Calomiris on "Contagious Events"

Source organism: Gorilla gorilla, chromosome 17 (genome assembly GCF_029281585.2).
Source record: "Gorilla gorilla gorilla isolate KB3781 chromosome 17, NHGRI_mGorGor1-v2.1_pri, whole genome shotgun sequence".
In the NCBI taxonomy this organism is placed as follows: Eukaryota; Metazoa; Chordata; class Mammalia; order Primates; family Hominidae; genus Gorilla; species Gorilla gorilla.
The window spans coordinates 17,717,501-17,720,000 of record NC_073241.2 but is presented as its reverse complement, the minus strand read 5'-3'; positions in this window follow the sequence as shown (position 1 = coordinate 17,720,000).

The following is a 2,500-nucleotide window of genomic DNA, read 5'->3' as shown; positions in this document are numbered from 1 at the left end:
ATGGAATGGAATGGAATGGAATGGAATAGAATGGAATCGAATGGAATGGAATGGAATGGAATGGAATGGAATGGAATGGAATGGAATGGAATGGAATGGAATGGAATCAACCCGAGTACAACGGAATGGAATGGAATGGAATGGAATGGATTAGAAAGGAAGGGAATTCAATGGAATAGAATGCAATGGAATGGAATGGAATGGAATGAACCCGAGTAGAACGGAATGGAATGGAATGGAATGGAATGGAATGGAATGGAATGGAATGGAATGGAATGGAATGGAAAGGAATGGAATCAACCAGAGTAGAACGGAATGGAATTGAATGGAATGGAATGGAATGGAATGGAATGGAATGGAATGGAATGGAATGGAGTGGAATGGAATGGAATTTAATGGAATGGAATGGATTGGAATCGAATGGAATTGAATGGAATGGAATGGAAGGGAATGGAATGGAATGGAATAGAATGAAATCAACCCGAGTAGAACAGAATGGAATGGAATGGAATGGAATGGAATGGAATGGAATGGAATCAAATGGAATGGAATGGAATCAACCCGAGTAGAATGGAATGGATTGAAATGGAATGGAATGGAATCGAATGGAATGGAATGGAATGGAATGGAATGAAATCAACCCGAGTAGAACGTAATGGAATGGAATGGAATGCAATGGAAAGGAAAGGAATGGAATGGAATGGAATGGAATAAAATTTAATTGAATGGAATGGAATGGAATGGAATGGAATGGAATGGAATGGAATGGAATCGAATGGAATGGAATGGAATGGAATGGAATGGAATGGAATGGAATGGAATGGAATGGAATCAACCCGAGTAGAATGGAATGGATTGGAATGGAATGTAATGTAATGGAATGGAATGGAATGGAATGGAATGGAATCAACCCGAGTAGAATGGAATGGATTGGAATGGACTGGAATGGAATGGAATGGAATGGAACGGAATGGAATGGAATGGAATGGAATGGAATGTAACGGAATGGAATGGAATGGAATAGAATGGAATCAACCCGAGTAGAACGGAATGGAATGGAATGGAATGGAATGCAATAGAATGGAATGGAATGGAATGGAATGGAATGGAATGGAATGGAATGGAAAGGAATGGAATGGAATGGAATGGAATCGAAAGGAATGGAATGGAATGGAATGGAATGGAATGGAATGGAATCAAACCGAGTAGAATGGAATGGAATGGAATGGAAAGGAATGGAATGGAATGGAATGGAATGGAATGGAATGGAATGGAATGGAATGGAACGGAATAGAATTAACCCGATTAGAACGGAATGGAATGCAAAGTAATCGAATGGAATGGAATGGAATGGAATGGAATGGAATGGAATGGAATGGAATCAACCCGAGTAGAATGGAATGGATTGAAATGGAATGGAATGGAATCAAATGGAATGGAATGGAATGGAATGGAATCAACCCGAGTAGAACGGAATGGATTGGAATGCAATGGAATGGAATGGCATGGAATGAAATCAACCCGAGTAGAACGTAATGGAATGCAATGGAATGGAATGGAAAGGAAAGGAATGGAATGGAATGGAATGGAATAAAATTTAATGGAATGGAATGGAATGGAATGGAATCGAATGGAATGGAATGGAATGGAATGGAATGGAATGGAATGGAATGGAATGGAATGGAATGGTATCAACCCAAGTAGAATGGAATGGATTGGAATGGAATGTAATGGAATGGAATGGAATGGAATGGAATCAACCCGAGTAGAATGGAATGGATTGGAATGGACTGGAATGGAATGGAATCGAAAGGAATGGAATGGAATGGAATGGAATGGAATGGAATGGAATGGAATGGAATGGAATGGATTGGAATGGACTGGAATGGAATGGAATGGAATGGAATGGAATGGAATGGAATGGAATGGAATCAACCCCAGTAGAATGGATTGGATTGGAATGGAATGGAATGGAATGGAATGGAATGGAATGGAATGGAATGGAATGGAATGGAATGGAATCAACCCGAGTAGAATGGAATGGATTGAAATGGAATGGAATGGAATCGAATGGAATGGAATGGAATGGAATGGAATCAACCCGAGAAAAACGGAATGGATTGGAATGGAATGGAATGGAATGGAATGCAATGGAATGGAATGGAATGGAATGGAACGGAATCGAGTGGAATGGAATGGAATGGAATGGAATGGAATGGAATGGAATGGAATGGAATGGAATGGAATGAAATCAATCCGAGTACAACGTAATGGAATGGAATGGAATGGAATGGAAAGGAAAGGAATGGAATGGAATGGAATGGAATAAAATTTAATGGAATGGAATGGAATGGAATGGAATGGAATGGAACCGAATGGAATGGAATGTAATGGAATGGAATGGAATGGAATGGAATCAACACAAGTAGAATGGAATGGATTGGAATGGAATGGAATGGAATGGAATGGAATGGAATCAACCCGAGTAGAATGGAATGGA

As we minute by minute are inching closer to the announcement of some form of restructuring/write-down of Greek Sovereign debt nervous investors focus on the risk of contagion from the Greek crisis to other European economies and contagion in the European banking sector. In a paper from 2007 Charles Calomiris has a good and interesting discussion of what he calls "Contagious events". Here is the abstract: "Bank failures during banking crises, in theory, can result either from unwarranted depositor withdrawals during events characterized by contagion or panic, or as the result of fundamental bank insolvency. Various views of contagion are described and compared to historical evidence from banking crises, with special emphasis on the U.S. experience during and prior to the Great Depression. Panics or "contagion" played a small role in bank failure, during or before the Great Depression-era distress. Ironically, the government safety net, which was designed to forestall the (overestimated) risks of contagion, seems to have become the primary source of systemic instability in banking in the current era." WARNING: If you are looking for a justification for bailouts you will probably not find it in this paper, but you will find some interesting "advise" on banking regulation.